COVID-19 Latest Updates and Resources

Does the vaccine provide longer immunity than being infected with COVID-19?

The protection someone gains from having an infection (called natural immunity) varies depending on the disease, and it varies from person to person. Since this virus is new, we do not know how long natural immunity might last. Some early evidence seems to suggest that natural immunity may not last very long.

However, recent studies are saying immunity appears to occur in the majority of infected persons for up to 5 months.

Regarding vaccination, we will not know how long immunity lasts until we have time to observe more individuals who receive immunity from the vaccine.

Both natural immunity and vaccine-induced immunity are important aspects of COVID-19 that experts are trying to learn more about, and the CDC will keep the public informed as new evidence becomes available.

Back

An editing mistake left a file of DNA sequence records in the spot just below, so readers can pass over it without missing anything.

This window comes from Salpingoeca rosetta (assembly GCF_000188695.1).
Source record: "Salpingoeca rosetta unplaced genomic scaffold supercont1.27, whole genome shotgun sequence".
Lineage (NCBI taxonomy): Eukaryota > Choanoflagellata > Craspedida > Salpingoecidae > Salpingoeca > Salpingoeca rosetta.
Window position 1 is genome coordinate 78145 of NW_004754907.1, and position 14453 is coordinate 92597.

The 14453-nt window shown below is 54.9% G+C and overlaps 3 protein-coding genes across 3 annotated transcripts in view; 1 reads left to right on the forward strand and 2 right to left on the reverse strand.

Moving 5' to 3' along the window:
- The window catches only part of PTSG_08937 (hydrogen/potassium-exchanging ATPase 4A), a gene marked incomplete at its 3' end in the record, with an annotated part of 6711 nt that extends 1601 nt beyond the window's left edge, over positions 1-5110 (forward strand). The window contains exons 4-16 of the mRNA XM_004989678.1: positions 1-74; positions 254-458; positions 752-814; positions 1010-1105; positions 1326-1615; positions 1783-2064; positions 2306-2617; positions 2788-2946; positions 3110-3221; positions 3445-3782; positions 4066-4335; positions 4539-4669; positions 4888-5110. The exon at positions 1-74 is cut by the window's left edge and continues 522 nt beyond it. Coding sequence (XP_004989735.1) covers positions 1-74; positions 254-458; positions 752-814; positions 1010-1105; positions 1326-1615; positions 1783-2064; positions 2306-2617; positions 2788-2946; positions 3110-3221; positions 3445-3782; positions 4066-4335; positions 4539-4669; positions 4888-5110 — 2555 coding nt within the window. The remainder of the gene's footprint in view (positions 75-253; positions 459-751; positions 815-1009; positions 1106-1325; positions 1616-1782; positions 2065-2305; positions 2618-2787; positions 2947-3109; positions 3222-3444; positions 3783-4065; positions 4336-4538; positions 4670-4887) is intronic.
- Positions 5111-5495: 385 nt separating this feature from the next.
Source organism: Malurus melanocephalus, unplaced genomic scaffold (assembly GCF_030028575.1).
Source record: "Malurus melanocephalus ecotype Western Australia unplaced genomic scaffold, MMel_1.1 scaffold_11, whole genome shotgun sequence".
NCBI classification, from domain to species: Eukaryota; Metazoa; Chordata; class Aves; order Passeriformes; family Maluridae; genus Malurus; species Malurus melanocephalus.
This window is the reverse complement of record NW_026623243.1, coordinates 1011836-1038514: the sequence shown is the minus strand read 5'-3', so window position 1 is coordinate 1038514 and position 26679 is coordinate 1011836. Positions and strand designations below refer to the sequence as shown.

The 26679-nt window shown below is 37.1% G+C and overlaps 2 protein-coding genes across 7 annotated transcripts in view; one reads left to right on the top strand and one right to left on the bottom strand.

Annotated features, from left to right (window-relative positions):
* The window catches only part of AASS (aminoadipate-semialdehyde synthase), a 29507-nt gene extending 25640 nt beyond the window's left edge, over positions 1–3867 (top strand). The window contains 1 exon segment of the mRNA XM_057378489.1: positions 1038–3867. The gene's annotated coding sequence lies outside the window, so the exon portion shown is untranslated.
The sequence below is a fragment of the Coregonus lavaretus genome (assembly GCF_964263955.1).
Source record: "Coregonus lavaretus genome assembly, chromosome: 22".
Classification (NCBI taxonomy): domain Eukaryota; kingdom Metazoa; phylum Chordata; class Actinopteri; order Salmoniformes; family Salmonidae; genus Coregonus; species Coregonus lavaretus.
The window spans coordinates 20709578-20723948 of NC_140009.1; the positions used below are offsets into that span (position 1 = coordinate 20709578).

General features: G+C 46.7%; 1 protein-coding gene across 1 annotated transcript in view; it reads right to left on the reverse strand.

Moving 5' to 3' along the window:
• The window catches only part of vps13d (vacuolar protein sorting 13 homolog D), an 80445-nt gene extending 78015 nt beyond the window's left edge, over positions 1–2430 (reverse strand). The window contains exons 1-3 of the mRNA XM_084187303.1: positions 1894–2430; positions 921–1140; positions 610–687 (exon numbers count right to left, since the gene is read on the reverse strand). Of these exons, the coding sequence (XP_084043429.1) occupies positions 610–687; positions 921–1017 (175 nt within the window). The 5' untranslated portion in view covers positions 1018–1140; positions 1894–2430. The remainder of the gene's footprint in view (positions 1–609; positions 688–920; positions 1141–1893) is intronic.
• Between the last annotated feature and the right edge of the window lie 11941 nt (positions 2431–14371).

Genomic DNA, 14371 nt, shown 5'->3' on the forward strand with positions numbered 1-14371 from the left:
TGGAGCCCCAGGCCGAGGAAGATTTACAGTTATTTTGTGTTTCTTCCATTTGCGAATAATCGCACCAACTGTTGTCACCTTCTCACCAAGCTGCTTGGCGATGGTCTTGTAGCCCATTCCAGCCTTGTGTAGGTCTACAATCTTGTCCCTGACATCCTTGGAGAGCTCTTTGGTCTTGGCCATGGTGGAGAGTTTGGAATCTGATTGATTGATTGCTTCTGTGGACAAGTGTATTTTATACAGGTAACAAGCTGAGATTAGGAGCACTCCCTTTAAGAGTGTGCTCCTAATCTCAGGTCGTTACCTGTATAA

All Curi recommendations are based on current CDC criteria at the time of publication. CDC guidance for SARS-CoV-2 infection may, or may not, be adopted by state and local health departments to respond to rapidly changing local circumstances. Providers should always check with their local health department to see if the CDC’s guidance on any given topic has been modified (particularly if more restrictive) from the CDC’s recommended guidelines. Follow this link https://www.cdc.gov/publichealthgateway/healthdirectories/index.html for contact information to your state/local health department. If local recommendations vary from those of the CDC, and you are unsure what recommendations to follow, then it is safer to follow the more restrictive guidelines/recommendations.